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Digestive tract bacteria highly prevalent in duodenoscopes

05 May 2018

The prevalence rates of duodenoscope contamination appear to be high in Endoscopic Retrograde Cholangiopancreatography (ERCP) centres in the Netherlands, a study has shown. Specifically, a substantial proportion of the cultured duodenoscopes are contaminated with microorganisms of gastrointestinal or oral origin.

A total of 73 Dutch ERCP centres were asked to sample ≥2 duodenoscopes using centrally distributed kits according to uniform sampling methods, as described by video instructions. Four to six sites, depending on duodenoscope type, were centrally cultured and assessed for contamination, which was defined as the presence of any microorganism with ≥20 colony forming units (CFU)/20 mL (AM20) or the presence of microorganisms with gastrointestinal or oral origin, independent of CFU count (MGO).

The final data included 745 sites of 155 duodenoscopes sampled from 67 centres. Duodenoscope types included Olympus TJF-Q180V (n=69), Olympus TJF-160VR (n=43), Pentax ED34-i10T (n=11), Pentax ED-3490TK (n=8) and Fujifilm ED-530XT8 (n=5).

Contamination as per the AM20 definition was found in 33 duodenoscopes (22 percent) from 26 centres (39 percent). On the other hand, MGO contamination was detected in 23 duodenoscopes (15 percent). Common microorganisms that were cultured included Enterobacter cloacae, Escherichia coli, Klebsiella pneumoniae and yeasts.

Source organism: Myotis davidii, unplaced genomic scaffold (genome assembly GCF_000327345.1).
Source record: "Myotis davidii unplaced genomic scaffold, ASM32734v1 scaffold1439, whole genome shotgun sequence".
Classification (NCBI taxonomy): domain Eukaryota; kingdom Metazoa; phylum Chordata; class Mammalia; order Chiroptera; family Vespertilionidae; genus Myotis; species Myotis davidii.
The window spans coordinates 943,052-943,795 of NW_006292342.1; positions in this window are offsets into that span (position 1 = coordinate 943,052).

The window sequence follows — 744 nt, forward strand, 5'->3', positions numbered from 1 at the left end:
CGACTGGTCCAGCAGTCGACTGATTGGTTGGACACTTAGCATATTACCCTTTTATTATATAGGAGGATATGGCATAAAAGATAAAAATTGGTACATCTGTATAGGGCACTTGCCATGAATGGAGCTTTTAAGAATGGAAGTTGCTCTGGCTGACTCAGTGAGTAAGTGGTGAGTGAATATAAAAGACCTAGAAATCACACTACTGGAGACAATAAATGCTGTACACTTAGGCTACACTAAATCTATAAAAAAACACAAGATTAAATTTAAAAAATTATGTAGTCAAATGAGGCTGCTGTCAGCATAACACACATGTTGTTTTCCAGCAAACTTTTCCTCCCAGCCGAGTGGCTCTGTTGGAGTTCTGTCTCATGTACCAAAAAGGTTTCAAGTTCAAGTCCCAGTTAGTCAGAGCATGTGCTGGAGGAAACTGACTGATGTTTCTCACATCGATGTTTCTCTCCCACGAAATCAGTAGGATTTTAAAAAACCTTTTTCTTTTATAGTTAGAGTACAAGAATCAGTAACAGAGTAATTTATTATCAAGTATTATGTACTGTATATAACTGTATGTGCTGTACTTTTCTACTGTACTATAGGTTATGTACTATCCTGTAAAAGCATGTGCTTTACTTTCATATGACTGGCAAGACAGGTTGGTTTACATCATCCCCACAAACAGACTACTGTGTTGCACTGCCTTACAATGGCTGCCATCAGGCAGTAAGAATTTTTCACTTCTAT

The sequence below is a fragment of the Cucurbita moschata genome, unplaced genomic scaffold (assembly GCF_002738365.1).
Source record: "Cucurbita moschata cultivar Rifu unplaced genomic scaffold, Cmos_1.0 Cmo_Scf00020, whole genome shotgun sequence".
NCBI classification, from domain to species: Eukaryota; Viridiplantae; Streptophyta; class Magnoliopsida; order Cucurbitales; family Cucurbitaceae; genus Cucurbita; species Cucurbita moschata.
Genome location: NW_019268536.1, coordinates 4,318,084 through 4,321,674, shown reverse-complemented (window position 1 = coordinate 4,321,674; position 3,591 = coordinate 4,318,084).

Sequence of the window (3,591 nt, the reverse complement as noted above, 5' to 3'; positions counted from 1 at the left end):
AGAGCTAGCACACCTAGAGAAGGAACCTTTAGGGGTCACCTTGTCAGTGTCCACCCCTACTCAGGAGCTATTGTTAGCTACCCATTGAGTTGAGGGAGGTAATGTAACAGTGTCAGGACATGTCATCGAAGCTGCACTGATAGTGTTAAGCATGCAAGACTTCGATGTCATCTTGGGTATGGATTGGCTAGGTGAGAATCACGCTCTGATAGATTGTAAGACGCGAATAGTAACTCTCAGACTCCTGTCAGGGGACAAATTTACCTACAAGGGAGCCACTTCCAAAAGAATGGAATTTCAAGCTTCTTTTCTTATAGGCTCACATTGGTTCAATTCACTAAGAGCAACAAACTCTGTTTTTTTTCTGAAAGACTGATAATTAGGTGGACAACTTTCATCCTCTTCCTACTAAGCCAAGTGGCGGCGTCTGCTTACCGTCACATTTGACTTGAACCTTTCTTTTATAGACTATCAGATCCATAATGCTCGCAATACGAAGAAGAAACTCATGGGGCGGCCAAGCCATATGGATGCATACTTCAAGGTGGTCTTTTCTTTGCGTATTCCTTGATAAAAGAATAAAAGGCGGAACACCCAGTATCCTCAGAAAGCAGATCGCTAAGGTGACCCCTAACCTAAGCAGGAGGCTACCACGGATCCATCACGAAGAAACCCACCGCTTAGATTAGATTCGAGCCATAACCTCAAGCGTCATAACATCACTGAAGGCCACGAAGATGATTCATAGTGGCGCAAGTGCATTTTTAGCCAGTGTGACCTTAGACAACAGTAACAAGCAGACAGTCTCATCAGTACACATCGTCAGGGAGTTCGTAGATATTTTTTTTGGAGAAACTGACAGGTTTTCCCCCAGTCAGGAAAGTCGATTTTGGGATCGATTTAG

For both AM20 and MGO definitions, contamination was not dependent on duodenoscope type (p0.20).

The findings suggest that the current combination of reprocessing and process control are not adequate and safe, and patients undergoing ERCP procedures remain at risk of being exposed to contaminated equipment.

Researchers called for efficient surveillance strategies and reprocessing control measures to reduce the number of contaminated duodenoscopes and minimize, in turn, the odds of interpatient transmission of microorganisms.

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Most Read Articles
Stephen Padilla, 09 Feb 2018
A point-of-order test restriction algorithm for hospitalized adults with diarrhoea reduces bacterial stool cultures and ova and parasites testing, which results in substantial cost and time savings, according to a recent study.
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